Fifthly, I had a wrong idea that the English people are mostly rude. But here I find the opposite. English people are kind, cooperative and friendly. The sixth point is that in England the driving and traffic rules are excellent. There are endless good things to write about my experience in England but as the letter is already very long I shall stop writing now.

We asked Kuku to mention something she did not like. After some thought she was about to tell us, but then she said: "No, that's the same as in India", and would say no more.

British Venture Capital Association

Kuku gave three talks; one to the group of friends who met at The Old Farm House on 23rd September, one to the British Venture Capital Association who have chosen Friends of the Children of Orissa as their charity of the year, and one at Bushfield Middle School in Wolverton.

She told the venture capitalists and the children about Shanti, a seven year old who was brought to PUSS with her little friend Jubli, when I was there in early September.

Shanti and Jubli at PUSS
Shanti and Jubli at PUSS

Shanti called the Indian Government's 'Childline'

Shanti had no idea where she had come from, and she does not know Oriya, the language of Orissa, but her accent apparently suggests that she is from Bihar, several hundred kilometres North of Orissa. She said that her Father had been a snake charmer. He was removing the fangs from a new snake when he was bitten and died. Her mother died a few weeks later, and Shanti was taken in by her aunt and uncle. They made her beg for cash and scraps of food, but she said they never gave her anything, they just took whatever she had got and drove her out to beg for more. She was begging on a train at the local station one day, as many Indian children do, and the train started and took her away. She lived on the trains for some time, until she showed up at Bhubaneswar station in Orissa.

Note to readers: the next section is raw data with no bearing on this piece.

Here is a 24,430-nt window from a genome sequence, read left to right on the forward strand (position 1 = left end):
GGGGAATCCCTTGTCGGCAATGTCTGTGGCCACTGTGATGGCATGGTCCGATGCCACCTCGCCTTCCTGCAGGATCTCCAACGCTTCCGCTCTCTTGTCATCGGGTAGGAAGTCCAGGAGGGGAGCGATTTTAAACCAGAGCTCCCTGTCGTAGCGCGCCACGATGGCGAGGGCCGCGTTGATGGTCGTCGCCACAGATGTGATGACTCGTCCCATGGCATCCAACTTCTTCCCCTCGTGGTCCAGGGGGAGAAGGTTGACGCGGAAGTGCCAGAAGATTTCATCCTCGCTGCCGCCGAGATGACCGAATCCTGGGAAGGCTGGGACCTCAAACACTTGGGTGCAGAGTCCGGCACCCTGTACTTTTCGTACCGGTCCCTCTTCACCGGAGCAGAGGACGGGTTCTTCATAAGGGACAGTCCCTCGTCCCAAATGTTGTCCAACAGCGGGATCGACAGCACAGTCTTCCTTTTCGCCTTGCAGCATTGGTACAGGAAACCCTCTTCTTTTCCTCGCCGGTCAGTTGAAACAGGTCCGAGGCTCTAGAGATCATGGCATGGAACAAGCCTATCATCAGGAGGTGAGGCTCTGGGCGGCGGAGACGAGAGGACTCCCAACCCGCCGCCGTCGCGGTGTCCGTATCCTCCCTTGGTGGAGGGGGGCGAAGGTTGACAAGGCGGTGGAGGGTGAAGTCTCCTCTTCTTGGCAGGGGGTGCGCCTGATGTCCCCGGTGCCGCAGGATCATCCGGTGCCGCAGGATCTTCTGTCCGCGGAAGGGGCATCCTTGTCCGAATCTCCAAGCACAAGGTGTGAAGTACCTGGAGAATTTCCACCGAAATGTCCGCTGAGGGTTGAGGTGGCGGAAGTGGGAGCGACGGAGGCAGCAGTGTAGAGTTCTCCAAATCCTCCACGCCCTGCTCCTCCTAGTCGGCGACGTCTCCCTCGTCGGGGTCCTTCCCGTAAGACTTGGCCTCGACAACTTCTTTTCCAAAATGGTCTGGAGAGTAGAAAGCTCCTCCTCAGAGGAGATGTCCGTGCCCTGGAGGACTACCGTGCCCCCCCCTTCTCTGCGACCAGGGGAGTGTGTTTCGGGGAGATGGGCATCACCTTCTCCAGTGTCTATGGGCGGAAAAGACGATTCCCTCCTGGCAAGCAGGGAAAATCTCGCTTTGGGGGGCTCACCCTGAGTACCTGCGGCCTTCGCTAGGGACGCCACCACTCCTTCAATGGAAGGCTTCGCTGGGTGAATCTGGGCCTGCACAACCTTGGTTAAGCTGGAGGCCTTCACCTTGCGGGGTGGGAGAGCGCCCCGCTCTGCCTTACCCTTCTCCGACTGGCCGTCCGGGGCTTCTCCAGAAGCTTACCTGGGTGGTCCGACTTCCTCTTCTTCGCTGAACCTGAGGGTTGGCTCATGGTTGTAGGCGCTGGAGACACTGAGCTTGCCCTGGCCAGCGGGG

Another railway child suggested that Shanti should phone 1098, the Indian Government's 'Childline' number. She did, and their staff collected her and took her to PUSS. They also brought three year old Jubli. Her widowed mother had been thrown out of her house by her husband's family, an all too common occurrence. She had been begging to survive with Jubli tagging along, but had just got a job as a live-in maid. She would not be allowed to have her child with her, so she too had called 'Childline', and they brought Jubli to PUSS.

These two brought the numbers up from 394 to 396. Kuku reckons that the existing site can cope with up to 500 children, and she has plans to build new dormitories and classrooms to accommodate them. If funds allow, that is. And then, maybe, they will open a new school elsewhere in Orissa, or beyond. A number of earlier 'graduates' from PUSS are working as government child-care assistants, and some of them would be only too happy to work in a new PUSS school.

The need is never-ending, and so is the need for funds; please keep it coming!

Malcolm Harper, Filgrave, October 2009

© Friends of the Children of Orissa